Despite their power, the Mughals never controlled all of India, and several areas remained relatively free of their dominance. In the sixteenth century, one such area, the Sultanate of Gujarat on the northwestern coast of India, was an important center of Indian Ocean trade. Gujarat was located on the Arabian Sea, close to Persia and the Arabian Peninsula.  From May through September monsoon winds blew, and the resulting ocean currents pushed sailing ships from East Africa and Arabia in the direction of Gujarat and other spots on the western coast of India, such as the province of Kerala to the south. In the winter months, the monsoon winds and currents reversed, helping sailors return home. In the period between these changes brought by the monsoons, foreign sailors and merchants made their home on India’s western coast, and thriving commercial hubs developed with a year-round population of both Indians and non-Indians.

This map shows Gujarat which is located on the northwestern coast of India. (Source: Wikimedia)

The populations of Gujarat’s ports were diverse. Although most residents were Hindus, other religious communities were well represented. For the most part, these were trade diaspora communities, communities established by merchants from foreign lands who came to do business but often settled and married into the local population. The most significant of the trade diaspora communities in Gujarat were those founded by Muslims.  Sufis, Islamic mystics, had arrived in India in the eleventh century, and a substantial number of Muslims had Sufi ancestors. Yet other Muslims were descended from soldiers who had arrived in India in the armies of central Asian or Afghan invaders from the tenth through the thirteenth centuries. There were also large numbers of Parsis in the cities of Gujarat. The Parsis were Zoroastrians, members of a religious sect that worshipped fire and whose ancestors had arrived in India from Persia in the seventh century. They may have fled Persia after the Islamic conquest for fear of religious persecution, or they may have settled in India before the conquest and never returned home.  Also present in Gujarat were Jews and Nestorian Christians, who had split from the larger Christian Church in the fifth century over an argument regarding whether Jesus was of one nature—divine—or two—one human and one divine. The Nestorian Christians had come primarily from Syria and Persia. A larger Christian community lived in Kerala. Gujarat also housed small communities of Indian Jains (followers of Jainism) and Buddhists.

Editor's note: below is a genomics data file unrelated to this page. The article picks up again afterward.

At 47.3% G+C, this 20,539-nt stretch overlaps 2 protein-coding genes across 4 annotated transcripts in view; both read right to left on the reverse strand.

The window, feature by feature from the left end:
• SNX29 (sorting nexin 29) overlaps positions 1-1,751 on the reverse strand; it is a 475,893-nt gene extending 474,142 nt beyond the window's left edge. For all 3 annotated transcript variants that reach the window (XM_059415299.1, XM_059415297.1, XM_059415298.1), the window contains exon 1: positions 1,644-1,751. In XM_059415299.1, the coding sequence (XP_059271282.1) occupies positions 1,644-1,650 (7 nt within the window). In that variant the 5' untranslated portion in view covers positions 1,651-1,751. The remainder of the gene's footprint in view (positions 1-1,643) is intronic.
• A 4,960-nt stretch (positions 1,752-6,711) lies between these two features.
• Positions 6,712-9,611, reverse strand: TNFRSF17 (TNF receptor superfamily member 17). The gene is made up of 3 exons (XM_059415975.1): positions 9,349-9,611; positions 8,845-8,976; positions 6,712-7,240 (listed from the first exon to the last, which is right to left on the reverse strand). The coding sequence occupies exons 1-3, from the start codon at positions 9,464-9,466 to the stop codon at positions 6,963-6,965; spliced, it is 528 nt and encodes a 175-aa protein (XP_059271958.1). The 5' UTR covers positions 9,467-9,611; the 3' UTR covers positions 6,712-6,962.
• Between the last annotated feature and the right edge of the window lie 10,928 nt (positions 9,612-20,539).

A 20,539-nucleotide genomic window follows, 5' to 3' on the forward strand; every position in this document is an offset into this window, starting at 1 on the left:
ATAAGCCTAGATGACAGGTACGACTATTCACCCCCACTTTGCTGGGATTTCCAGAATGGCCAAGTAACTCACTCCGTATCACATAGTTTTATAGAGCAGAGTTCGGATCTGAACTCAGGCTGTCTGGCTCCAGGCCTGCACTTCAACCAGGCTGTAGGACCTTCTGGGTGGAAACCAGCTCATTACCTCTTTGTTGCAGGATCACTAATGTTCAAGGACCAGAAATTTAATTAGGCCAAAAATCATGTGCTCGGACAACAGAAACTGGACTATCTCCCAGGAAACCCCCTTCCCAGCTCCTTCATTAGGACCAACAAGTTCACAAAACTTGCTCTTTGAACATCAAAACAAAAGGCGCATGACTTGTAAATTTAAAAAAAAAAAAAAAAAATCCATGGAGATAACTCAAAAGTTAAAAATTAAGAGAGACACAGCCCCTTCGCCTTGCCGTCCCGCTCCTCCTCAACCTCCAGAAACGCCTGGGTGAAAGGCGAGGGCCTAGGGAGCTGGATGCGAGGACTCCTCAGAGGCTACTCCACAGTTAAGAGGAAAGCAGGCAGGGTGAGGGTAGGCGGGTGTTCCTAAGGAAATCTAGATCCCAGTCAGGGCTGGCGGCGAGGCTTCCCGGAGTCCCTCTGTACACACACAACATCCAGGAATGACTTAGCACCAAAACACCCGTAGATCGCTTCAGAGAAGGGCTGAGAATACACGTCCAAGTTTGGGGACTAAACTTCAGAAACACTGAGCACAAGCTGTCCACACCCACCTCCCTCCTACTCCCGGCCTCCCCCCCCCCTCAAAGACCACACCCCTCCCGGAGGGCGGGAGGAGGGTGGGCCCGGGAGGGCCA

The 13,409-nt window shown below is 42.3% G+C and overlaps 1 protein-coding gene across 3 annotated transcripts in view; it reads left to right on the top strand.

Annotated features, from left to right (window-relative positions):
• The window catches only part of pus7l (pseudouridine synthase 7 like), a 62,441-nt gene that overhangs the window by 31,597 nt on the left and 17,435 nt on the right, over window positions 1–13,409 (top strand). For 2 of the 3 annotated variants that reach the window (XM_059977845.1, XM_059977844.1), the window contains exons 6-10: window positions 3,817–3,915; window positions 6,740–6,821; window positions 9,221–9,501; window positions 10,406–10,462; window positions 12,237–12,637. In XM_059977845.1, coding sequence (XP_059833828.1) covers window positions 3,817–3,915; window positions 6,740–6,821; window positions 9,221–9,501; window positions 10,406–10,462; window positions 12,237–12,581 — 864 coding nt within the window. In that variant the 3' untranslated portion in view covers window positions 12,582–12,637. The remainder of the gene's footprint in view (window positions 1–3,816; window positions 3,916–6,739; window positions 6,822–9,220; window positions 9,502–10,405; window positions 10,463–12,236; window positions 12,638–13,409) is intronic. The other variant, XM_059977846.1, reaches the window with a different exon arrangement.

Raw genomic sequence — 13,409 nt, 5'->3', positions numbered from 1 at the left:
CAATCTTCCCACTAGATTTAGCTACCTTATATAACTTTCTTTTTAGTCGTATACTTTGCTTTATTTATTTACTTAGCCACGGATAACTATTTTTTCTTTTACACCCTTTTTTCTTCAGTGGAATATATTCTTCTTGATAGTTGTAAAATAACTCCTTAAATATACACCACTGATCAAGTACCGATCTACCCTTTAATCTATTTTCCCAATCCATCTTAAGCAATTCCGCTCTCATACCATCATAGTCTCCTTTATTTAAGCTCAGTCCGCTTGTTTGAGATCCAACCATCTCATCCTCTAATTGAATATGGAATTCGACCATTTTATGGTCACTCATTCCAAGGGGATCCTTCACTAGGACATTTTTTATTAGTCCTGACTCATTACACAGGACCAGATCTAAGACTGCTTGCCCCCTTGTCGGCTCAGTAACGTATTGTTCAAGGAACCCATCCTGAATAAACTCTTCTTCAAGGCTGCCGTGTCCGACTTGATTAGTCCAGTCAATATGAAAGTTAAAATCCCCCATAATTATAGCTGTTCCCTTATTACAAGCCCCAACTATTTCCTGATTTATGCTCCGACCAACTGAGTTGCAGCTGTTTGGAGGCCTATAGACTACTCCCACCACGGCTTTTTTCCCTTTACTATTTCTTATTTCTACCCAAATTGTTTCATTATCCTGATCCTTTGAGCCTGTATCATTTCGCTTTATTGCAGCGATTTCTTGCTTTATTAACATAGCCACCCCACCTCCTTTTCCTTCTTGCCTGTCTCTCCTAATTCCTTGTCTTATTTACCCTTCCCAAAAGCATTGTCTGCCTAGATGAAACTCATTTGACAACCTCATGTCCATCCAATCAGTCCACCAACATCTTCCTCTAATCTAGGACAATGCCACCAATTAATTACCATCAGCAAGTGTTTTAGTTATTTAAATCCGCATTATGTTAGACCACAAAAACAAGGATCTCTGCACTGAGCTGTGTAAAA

The great religious and ethnic diversity of Gujarat contributed to its commercial success because merchants there traded more easily with others of the same religion and ethnic background in other parts of the world. Arabs traded with Arabs and Persians with Persians. Jews in Gujarat maintained ties with Jewish communities elsewhere in India, North Africa, and the Middle East. The prominence of the Muslim merchant community in Gujarat was undoubtedly aided by the fact that the Mughal emperors were Muslim.

In the southern part of the Indian subcontinent (present day Bangladesh and southern India), the Vijayanagara Empire, in the Deccan plateau region, remained prosperous under the leadership of King Krishna Deva Raya (1471-1529). Gold coins were the major currency along with silver, copper, and seashells. A great textile industry developed in the region of Gujarat on the west coast leading to economic prosperity. Buddhism lost adherents and a form of Hinduism that paid special reverence to Vishnu became the dominant faith of the people.


A painting of Vishnu (Source: Wikimedia)